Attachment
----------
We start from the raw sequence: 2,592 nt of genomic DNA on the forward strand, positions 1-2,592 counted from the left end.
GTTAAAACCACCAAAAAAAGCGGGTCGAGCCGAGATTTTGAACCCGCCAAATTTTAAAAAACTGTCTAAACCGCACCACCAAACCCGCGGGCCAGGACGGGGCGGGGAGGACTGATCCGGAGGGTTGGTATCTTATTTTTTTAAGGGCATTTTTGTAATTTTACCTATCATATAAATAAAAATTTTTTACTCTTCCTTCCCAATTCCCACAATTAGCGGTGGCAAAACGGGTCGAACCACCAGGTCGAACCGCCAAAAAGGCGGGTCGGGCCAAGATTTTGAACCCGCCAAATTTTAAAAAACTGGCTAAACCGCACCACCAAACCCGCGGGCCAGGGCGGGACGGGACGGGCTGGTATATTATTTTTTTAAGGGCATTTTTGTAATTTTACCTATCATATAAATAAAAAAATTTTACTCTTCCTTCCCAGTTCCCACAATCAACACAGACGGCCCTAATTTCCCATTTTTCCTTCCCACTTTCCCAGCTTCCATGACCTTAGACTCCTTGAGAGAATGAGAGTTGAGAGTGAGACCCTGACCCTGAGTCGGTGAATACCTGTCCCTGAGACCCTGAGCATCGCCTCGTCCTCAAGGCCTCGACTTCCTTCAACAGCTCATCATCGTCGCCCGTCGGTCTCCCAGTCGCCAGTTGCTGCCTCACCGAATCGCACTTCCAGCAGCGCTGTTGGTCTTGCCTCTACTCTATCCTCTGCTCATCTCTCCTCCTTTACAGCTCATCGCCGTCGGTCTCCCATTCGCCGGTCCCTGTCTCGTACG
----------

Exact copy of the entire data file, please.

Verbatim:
We start from the raw sequence: 2,592 nt of genomic DNA on the forward strand, positions 1-2,592 counted from the left end.
GTTAAAACCACCAAAAAAAGCGGGTCGAGCCGAGATTTTGAACCCGCCAAATTTTAAAAAACTGTCTAAACCGCACCACCAAACCCGCGGGCCAGGACGGGGCGGGGAGGACTGATCCGGAGGGTTGGTATCTTATTTTTTTAAGGGCATTTTTGTAATTTTACCTATCATATAAATAAAAATTTTTTACTCTTCCTTCCCAATTCCCACAATTAGCGGTGGCAAAACGGGTCGAACCACCAGGTCGAACCGCCAAAAAGGCGGGTCGGGCCAAGATTTTGAACCCGCCAAATTTTAAAAAACTGGCTAAACCGCACCACCAAACCCGCGGGCCAGGGCGGGACGGGACGGGCTGGTATATTATTTTTTTAAGGGCATTTTTGTAATTTTACCTATCATATAAATAAAAAAATTTTACTCTTCCTTCCCAGTTCCCACAATCAACACAGACGGCCCTAATTTCCCATTTTTCCTTCCCACTTTCCCAGCTTCCATGACCTTAGACTCCTTGAGAGAATGAGAGTTGAGAGTGAGACCCTGACCCTGAGTCGGTGAATACCTGTCCCTGAGACCCTGAGCATCGCCTCGTCCTCAAGGCCTCGACTTCCTTCAACAGCTCATCATCGTCGCCCGTCGGTCTCCCAGTCGCCAGTTGCTGCCTCACCGAATCGCACTTCCAGCAGCGCTGTTGGTCTTGCCTCTACTCTATCCTCTGCTCATCTCTCCTCCTTTACAGCTCATCGCCGTCGGTCTCCCATTCGCCGGTCCCTGTCTCGTACG